China has just cracked down on social networking sites and “vulgar” material on the internet. The Communist Party released “cultural development guidelines” for it’s 500M+ online users.

Key points:

* “we should strengthen the management of tools such as social newtorking and instant messaging applications” – when will freedom of speech topple the party?

* “crack down on internet pornography and vulgar information”  – yes agree

*”improve positive publicity on hot and hard social issues” – is this pornography??

* and  this one “overly entertaining television”- they highlighted programes that deal with marriagital troubles, match making, talent shows, game shows, variety shows, talk shows and reality programs! Well I agree with reality programs!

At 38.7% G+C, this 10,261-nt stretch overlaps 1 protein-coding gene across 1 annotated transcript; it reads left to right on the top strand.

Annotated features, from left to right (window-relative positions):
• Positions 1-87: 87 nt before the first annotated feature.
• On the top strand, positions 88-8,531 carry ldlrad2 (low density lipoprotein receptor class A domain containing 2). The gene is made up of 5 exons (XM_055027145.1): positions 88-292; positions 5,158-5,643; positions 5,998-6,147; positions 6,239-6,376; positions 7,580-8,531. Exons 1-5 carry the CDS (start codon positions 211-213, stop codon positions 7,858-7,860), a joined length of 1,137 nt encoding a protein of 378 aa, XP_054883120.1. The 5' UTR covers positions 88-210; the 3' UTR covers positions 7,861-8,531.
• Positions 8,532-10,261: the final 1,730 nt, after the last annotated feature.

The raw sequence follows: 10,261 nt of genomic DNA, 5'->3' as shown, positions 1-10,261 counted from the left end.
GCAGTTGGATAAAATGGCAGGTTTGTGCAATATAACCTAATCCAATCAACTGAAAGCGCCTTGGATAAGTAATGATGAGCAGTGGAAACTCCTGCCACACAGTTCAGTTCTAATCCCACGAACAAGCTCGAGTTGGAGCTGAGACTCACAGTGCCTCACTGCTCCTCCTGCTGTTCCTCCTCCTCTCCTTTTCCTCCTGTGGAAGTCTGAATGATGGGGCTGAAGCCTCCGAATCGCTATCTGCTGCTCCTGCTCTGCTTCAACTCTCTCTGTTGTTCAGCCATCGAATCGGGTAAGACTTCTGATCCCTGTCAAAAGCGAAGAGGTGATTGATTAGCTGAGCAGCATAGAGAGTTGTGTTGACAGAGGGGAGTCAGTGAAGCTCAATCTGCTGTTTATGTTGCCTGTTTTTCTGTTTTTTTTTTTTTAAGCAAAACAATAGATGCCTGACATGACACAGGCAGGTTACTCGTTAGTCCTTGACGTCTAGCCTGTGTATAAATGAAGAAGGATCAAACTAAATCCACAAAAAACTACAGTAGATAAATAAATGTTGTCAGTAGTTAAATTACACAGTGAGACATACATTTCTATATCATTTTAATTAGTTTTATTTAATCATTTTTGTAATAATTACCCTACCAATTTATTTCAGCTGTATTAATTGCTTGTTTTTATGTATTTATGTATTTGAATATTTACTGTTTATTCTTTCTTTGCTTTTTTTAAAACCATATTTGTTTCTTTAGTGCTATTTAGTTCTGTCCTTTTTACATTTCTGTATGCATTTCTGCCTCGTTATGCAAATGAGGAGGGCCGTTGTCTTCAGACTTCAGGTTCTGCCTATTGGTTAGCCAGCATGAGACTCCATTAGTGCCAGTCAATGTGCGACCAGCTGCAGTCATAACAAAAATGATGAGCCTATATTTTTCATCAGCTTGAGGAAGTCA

Should anyone tame the internet?

Should marketers tame conversations on their brands?

If you take the latest #QantasLuxury Twitter debacle then I’d say Alan Joyce at Qantas may need a good dose of the Communist Party manifesto to help him. Otherwise let things run free and the market will sort things out.

I live in hope that positivity and good people will rise to the surface and overcome negativity & vulgarity.

What does this mean for brand marketers?

For brand marketers, the internet including social networks, provides an amazing opportunity to spread your product claims and core messages. However remember to focus on positive aspects of your brand.

And if it’s negative, then you should listen, learn and modify your brand according to the people.

Many marketers seems to turn a blind eye or crack down in response to negative social sentiment. Are you acting like the Communist Party?